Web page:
Thursday, September 30, 2010


At the end of the sixties Miles Davis, who had started playing second trumpet to Dizzy Gillespie, was pretty much the center of a new musical cult called fusion.  He used his musical clout to start mixing parts of jazz and rock with bizarre sounds produced by some of the newer recording techniques and equipment.  He later went on to collaborate with Michael Jackson, and then he apparently stole MJ's hair:

Somewhere along the way he hired and eastern European accordion player named Joe Zawinul, who went on to become my synthesizer hero.  Here he is playing "Birdland" with his band Weather Report in the 70's. 

I like instrumental music with melody lines wandering around between driving drums and bass.  Below is an attempt of mine at a fusion-ish track with drums, synth bass, electric piano, and an analog-sounding lead synthesizer.  As always, there are some incoherent bleepity-bloopity things in the background for good measure.

Monosodium Glutamate by are.kay.more

Monday, September 27, 2010

Pure Sacrilege

You don't tug on Superman's cape. You don't spit into the wind. You don't pull the mask off the Ol' Lone Ranger, and you don't dub a midi Polka Band over a James Brown.

What we now know as "soul" came from James Brown's body in the "Soul Big Bang" sometime way before I was born (like maybe the seventies, or maybe even whatever came before the seventies). The instantaneous decompression of all soul looked like this when it happened:

 There are reports that babies also resulted as a rather odd secondary reaction.  As soul rushed forth from the singularity, some of it was captured on LPs (black musical pizzas, which you cannot eat).  Scientists have since converted said pizzas to mp3s.  Thankfully, the soul reamins unharmed by the transfer.

Now, back to me.  For years I've tried to make funky, soulful home recordings, but have generally ended up frustrated.  In a moment of genius (sleep deprivation?) I decided to start with a recording in which soul was present, and go about the process of removing it.  That would certainly make it easier to put back into tracks later, right?  At least, the whole disassembly-reassembly thing proved educational with clocks and phones growing up, why not with music?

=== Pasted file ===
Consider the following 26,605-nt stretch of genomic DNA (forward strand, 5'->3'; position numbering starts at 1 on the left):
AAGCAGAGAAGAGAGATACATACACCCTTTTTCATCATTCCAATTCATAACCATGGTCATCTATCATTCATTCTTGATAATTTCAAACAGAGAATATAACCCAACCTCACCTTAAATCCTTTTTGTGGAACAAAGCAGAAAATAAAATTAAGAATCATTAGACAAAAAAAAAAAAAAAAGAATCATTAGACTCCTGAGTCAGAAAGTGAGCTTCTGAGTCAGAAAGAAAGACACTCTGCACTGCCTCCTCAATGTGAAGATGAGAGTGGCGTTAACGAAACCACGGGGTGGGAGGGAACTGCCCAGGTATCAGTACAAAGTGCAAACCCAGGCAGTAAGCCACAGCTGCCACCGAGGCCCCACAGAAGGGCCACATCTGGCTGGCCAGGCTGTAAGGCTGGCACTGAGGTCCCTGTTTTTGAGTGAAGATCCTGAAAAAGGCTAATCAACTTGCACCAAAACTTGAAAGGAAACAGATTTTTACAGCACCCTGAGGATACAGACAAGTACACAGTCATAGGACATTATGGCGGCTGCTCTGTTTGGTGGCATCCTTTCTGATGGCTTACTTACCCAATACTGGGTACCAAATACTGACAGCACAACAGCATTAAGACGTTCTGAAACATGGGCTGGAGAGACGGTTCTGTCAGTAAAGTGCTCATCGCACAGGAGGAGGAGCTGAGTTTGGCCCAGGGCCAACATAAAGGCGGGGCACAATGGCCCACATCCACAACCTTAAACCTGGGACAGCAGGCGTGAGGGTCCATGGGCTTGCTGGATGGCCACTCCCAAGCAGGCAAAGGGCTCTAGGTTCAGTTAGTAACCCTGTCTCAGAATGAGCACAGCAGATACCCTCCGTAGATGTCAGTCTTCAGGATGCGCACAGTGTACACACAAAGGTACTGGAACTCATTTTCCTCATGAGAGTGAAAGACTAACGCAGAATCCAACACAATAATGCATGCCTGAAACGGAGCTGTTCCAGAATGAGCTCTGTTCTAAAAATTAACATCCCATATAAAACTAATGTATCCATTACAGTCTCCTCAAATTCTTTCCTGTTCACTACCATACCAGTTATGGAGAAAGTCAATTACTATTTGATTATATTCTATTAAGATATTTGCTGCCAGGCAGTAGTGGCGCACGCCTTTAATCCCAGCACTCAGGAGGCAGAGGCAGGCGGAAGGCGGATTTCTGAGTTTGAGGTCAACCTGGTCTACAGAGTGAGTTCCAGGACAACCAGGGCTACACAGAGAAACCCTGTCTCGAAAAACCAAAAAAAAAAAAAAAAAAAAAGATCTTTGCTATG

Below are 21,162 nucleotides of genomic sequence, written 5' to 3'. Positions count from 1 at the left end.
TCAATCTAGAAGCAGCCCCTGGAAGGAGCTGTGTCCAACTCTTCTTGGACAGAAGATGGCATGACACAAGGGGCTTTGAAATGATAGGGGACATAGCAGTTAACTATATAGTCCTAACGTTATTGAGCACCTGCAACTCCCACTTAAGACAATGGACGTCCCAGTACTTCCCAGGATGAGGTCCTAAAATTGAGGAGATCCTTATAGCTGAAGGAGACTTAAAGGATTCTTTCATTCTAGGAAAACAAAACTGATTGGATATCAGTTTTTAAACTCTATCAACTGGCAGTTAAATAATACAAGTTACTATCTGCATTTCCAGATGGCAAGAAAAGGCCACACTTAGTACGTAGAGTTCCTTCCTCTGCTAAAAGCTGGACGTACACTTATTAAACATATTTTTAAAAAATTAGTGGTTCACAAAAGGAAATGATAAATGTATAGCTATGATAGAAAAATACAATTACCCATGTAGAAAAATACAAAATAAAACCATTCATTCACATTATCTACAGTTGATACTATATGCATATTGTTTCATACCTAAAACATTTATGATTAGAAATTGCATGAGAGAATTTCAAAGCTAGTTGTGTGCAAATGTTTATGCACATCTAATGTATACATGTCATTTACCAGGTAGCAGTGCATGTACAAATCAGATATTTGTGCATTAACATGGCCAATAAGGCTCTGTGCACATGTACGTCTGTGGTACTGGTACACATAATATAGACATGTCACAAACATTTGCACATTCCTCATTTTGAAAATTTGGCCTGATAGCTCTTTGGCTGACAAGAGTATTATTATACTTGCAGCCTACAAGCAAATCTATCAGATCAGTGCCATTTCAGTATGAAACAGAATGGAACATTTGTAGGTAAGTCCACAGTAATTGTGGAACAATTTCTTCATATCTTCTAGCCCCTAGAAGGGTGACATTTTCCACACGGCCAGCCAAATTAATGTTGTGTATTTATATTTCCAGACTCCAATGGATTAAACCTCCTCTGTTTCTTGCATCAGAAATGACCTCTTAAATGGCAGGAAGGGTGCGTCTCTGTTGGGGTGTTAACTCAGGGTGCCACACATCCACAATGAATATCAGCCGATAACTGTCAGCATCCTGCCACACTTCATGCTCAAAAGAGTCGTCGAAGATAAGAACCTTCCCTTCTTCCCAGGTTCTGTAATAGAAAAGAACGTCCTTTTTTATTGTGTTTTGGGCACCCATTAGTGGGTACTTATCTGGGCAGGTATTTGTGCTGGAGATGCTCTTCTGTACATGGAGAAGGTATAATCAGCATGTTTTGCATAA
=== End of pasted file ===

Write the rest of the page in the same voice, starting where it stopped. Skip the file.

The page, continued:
With the stage now set, I submit for your approval:

Like a Math machine by are.kay.more

Thursday, September 23, 2010

quantum mechanics fixing tiny cars

Sometimes I like to play music. Sometimes I just like to make weird noises. Other times I like to do something in-between so that I can claim either.

Uncle Reeree:"Hey check, this out" [shoves headphones on unsuspecting passer-by]
UPB:"Whoa, strange. You know, I don't think that chord progression really works."
Uncle Reeree:"No, no, it's just noises. Just exploring some sonic space."
UPB:"Oh, I see, must be over my head."
Uncle Reeree:"Yes"

Uncle Reeree:"Listen to this"
UPB2:"With your earphones? Nasty!"
Uncle Reeree:"They're clean...-ish."
UPB2:"It looks like your sweat has worn off the vinyl cushion covering"
Uncle Reeree:"Just listen, it's like a minute and a half long is all"
UPB2:"Play it through the speakers"
Uncle Reeree:"The laptop speakers??!?!"
Uncle Reeree:"But I mastered it using the...No, the laptop speakers aren't an option."
Uncle Reeree:"OK, OK, here's five bucks"
UPB2:"Five dollars to risk contracting an ear-communicable disease?"
Uncle Reeree:"Fine. Ten. Now listen."
Uncle Reeree:"Well?"
UPB2:"It was nice, but the synths all sounded like VSTs. Hardware oscillators are needed to bring it alive."
Uncle Reeree:"There was a cracklebox in there..."
UPB2:"I know. I don't count that. And you're kind of heavy handed with the delay."
Uncle Reeree:"Well the instrumentation and mastering may not be there yet, but it's all about the melodic lines."
Uncle Reeree:"Yeah, I used a mixophrygialocrian mode with an altered temperment. Could you hear the was submediant pulled upward a few cents? It always makes me smell cinnamon."